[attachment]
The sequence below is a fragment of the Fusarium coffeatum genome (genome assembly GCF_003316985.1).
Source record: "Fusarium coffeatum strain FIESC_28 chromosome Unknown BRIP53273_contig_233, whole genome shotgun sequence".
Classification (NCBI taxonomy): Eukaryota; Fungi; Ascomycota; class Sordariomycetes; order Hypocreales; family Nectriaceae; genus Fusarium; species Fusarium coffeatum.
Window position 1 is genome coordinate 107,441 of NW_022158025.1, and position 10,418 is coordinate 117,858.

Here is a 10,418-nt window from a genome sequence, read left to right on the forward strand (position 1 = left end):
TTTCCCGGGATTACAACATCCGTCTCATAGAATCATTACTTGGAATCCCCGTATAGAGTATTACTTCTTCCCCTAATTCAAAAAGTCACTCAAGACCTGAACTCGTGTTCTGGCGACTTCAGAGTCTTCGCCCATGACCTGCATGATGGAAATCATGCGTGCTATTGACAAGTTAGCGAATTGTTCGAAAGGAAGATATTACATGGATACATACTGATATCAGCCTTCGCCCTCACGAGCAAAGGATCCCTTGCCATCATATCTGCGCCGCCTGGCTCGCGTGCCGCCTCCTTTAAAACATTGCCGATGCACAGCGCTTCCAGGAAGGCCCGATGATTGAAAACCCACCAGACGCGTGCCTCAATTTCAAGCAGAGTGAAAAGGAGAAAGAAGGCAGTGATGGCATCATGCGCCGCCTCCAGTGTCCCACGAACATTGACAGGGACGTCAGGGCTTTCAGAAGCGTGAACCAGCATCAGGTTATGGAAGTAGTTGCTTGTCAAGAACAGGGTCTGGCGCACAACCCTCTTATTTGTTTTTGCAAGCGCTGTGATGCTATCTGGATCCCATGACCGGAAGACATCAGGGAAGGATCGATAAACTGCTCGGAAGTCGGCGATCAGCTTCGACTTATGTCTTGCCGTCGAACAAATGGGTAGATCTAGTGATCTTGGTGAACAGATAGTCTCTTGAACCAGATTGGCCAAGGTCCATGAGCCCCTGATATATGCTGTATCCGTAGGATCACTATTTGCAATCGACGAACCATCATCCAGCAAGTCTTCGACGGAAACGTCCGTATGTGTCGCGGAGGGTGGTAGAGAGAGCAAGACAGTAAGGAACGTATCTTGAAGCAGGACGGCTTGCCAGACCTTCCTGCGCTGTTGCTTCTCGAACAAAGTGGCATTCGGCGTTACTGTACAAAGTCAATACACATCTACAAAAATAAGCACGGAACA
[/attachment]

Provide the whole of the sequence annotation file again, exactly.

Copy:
The sequence below is a fragment of the Fusarium coffeatum genome (genome assembly GCF_003316985.1).
Source record: "Fusarium coffeatum strain FIESC_28 chromosome Unknown BRIP53273_contig_233, whole genome shotgun sequence".
Classification (NCBI taxonomy): Eukaryota; Fungi; Ascomycota; class Sordariomycetes; order Hypocreales; family Nectriaceae; genus Fusarium; species Fusarium coffeatum.
Window position 1 is genome coordinate 107,441 of NW_022158025.1, and position 10,418 is coordinate 117,858.

Here is a 10,418-nt window from a genome sequence, read left to right on the forward strand (position 1 = left end):
TTTCCCGGGATTACAACATCCGTCTCATAGAATCATTACTTGGAATCCCCGTATAGAGTATTACTTCTTCCCCTAATTCAAAAAGTCACTCAAGACCTGAACTCGTGTTCTGGCGACTTCAGAGTCTTCGCCCATGACCTGCATGATGGAAATCATGCGTGCTATTGACAAGTTAGCGAATTGTTCGAAAGGAAGATATTACATGGATACATACTGATATCAGCCTTCGCCCTCACGAGCAAAGGATCCCTTGCCATCATATCTGCGCCGCCTGGCTCGCGTGCCGCCTCCTTTAAAACATTGCCGATGCACAGCGCTTCCAGGAAGGCCCGATGATTGAAAACCCACCAGACGCGTGCCTCAATTTCAAGCAGAGTGAAAAGGAGAAAGAAGGCAGTGATGGCATCATGCGCCGCCTCCAGTGTCCCACGAACATTGACAGGGACGTCAGGGCTTTCAGAAGCGTGAACCAGCATCAGGTTATGGAAGTAGTTGCTTGTCAAGAACAGGGTCTGGCGCACAACCCTCTTATTTGTTTTTGCAAGCGCTGTGATGCTATCTGGATCCCATGACCGGAAGACATCAGGGAAGGATCGATAAACTGCTCGGAAGTCGGCGATCAGCTTCGACTTATGTCTTGCCGTCGAACAAATGGGTAGATCTAGTGATCTTGGTGAACAGATAGTCTCTTGAACCAGATTGGCCAAGGTCCATGAGCCCCTGATATATGCTGTATCCGTAGGATCACTATTTGCAATCGACGAACCATCATCCAGCAAGTCTTCGACGGAAACGTCCGTATGTGTCGCGGAGGGTGGTAGAGAGAGCAAGACAGTAAGGAACGTATCTTGAAGCAGGACGGCTTGCCAGACCTTCCTGCGCTGTTGCTTCTCGAACAAAGTGGCATTCGGCGTTACTGTACAAAGTCAATACACATCTACAAAAATAAGCACGGAACA